2. auditory evidence is always difficult to assess due to many variables; the sheer volume of it here however is rather impressive; the fact that 'kents' and double-knocks are often found in conjunction with one-another, and also in conjunction with major bark-scaling is certainly enticing, as well as the fact that so much was picked up on ARUs in addition to what humans heard; intriguing evidence to be sure, but not conclusive.

3. the scaling of tightly-adhering bark (assuming the measurements are accurate) is a very suggestive sign, although in general, we are not at a point yet where scalings can be diagnostic yet for either PIWO or IBWO.

4. finally, yet once again, what is most powerful in this evidence (in my view) are the human sightings/descriptions by credible, experienced birders who know Pileateds from IBWO -- at least 13 total -- including again, different days, different angles, different observers, and sightings of female birds (and yes, there happen to be field notes as well).

From my standpoint we are dealing here with Ivory-bills until shown otherwise, because those on-site who should know, believe so --- this is opposite of how skeptics choose to see it ('they saw Pileateds until proven otherwise'), because of their underlying, ill-supported, but unwavering belief in Ivory-bill extinction which skews their perception of any gathered evidence.
In fairness to skeptics though, let me concede that this still could all be an elaborate hoax involving cleverly-made, remote-controlled mechanical decoys (at least I know of NO EVIDENCE WHATSOEVER ruling this out) --- until someone catches and cuts open one of these Florida specimens to see if perchance they are filled with mere electromechanical circuits and hardware, in place of muscle and internal organs, we must be open to all alternative explanations... or so at least may run the next line of argument from some cynic out there!! It won't surprise me. Seriously, I fear the eventual result of all this controversy, in an area that simply cannot be policed, will at some point be delivery of a dead carcass. And THEN, maybe, perhaps, we'll ALL be convinced.


-- Florida IBWO Webpage/ Addendum --

Dr. Geoff Hill's IBWO webpage appears to be back up at same URL used yesterday (can't tell at a quick glance what changes/updates there may be), but assume this is the updated version. It includes a link to their online journal article.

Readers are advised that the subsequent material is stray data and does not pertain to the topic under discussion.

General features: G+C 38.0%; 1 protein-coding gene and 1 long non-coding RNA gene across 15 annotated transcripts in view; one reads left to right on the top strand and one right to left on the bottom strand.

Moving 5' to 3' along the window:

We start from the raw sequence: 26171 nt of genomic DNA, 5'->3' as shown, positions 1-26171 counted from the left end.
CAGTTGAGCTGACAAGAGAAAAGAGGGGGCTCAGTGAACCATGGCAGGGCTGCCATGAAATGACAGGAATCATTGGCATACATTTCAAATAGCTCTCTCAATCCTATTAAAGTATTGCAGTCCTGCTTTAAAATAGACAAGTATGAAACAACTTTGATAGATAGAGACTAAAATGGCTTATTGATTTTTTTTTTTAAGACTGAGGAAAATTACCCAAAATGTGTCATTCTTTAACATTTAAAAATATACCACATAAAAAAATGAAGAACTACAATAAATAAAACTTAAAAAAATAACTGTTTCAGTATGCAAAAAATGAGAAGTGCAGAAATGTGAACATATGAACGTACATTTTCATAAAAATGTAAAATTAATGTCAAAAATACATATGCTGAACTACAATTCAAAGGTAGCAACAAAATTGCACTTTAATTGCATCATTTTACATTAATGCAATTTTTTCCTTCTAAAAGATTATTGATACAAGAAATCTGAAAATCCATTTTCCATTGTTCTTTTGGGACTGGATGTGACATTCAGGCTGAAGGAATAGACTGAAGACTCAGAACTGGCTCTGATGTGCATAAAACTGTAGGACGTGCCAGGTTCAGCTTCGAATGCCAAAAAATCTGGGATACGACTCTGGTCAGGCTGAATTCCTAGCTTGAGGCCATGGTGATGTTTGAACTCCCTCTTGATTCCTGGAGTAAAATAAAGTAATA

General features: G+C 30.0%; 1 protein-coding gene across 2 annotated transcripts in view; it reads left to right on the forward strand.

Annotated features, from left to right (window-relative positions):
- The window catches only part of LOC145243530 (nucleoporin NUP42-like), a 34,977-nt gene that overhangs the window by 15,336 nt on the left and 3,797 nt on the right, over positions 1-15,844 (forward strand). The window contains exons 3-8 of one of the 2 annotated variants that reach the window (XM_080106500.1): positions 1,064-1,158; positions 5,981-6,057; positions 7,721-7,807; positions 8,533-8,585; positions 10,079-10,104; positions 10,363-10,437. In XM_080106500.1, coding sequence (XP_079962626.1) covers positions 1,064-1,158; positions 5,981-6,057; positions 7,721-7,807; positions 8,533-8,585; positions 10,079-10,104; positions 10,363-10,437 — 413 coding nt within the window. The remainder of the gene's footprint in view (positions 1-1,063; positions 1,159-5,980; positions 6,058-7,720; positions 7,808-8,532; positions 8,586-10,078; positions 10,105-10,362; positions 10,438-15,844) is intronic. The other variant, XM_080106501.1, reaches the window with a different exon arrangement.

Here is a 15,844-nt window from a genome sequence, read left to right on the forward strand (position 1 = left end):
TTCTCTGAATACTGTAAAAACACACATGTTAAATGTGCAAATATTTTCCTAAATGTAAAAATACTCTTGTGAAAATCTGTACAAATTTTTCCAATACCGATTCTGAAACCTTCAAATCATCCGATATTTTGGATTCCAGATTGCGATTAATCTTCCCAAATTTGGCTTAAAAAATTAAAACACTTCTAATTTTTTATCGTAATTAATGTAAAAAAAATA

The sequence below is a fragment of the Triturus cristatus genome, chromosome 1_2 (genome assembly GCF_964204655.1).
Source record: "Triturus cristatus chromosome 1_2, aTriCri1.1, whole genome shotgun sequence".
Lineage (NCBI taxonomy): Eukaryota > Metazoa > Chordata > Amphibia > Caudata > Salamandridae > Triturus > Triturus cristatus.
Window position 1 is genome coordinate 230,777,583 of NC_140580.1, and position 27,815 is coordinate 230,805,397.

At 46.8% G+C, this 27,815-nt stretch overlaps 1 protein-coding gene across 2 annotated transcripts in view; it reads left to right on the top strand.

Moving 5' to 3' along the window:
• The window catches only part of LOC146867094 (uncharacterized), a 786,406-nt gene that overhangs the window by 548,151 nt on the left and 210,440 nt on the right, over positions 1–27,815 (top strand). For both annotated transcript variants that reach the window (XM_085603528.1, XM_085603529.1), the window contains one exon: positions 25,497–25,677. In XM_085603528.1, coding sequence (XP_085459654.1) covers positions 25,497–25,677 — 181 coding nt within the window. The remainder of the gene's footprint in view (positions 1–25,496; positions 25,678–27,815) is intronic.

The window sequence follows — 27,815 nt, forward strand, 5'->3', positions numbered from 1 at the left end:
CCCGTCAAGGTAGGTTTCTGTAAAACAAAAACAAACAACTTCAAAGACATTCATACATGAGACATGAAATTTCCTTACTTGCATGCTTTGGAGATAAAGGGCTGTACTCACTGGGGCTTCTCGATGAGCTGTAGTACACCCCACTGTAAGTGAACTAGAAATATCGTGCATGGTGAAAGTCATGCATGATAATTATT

Having a lot of problems this morning uploading posts on Blogger --- great timing Blogger ! : - (((
I know some others around the country are having same difficulty, so not sure how often I'll be on today, but at some point today or tomorrow will try to summarize the Florida findings. In the meantime read and digest... For others having same difficulty I did have some luck switching from Firefox to a different browser just for uploading purposes, FWIW.

===> Addendum: those interested in APPLYING FOR POSITIONS with the search team can go directly to this page for application info:


Also, just realized that the first issue of the online journal in which Dr. Hill's paper appears contains an additional Ivory-bill article (essay) on saving the the species' habitat:




-- More Reading --

Given that we have yet to see a summary report of last season's Arkansas search come out of Cornell yet, good article here on the past and upcoming more-streamlined Cornell efforts:


If you like being able to say "I read it in The New York Times" you can peruse their initial (somewhat weak) coverage of the Florida find here (requires free registration), but hardly worth bothering with since the Anniston article below is MUCH better.

Also, for anyone interested in a one-year position in South Carolina take a look at this post over on Birdchick's blog requesting applicants for an Ivory-bill search leader in prime S.C. locales:


no doubt there will be many more coverages of the Florida news in next day or two, but once Dr. Hill's webpage is posted (soon) I probably won't cite very many other references unless they truly add additional news or perspective to the story.


-- News Article --

While awaiting the re-posting of Dr. Hill's Florida IBWO-sightings website it is worth reading this nice, extensive coverage of the announcement in the Anniston Star newspaper (if you need a registration to open the article you can get a free 24-hour trial under the "services" section). Some good quotes and additional info:




Monday, September 25, 2006


-- The Florida Announcement + Addendum--

The announcement of Ivory-bills found in Florida was, by mistake, briefly posted on the internet today 24 hours earlier than intended. It has since been removed and I assume will be re-posted on Tues. as originally intended. Even though many saw the site and have begun reporting on it, following the original plan I will leave out most details and simpy relay in a general way what will be found there:

multiple sightings of Ivory-bills by multiple individuals, including 10 sightings by one individual alone, have been recorded within a small area on the Florida panhandle over about a 15-month period; these include a clear sighting of a female in flight by Tyler Hicks (as most know, FEMALE sightings are particularly significant in IBWO reports). There have also been a significant number of detections of Ivory-bills by sound, both by humans on site and by automatic recorders. Scrapings and large cavities also recorded.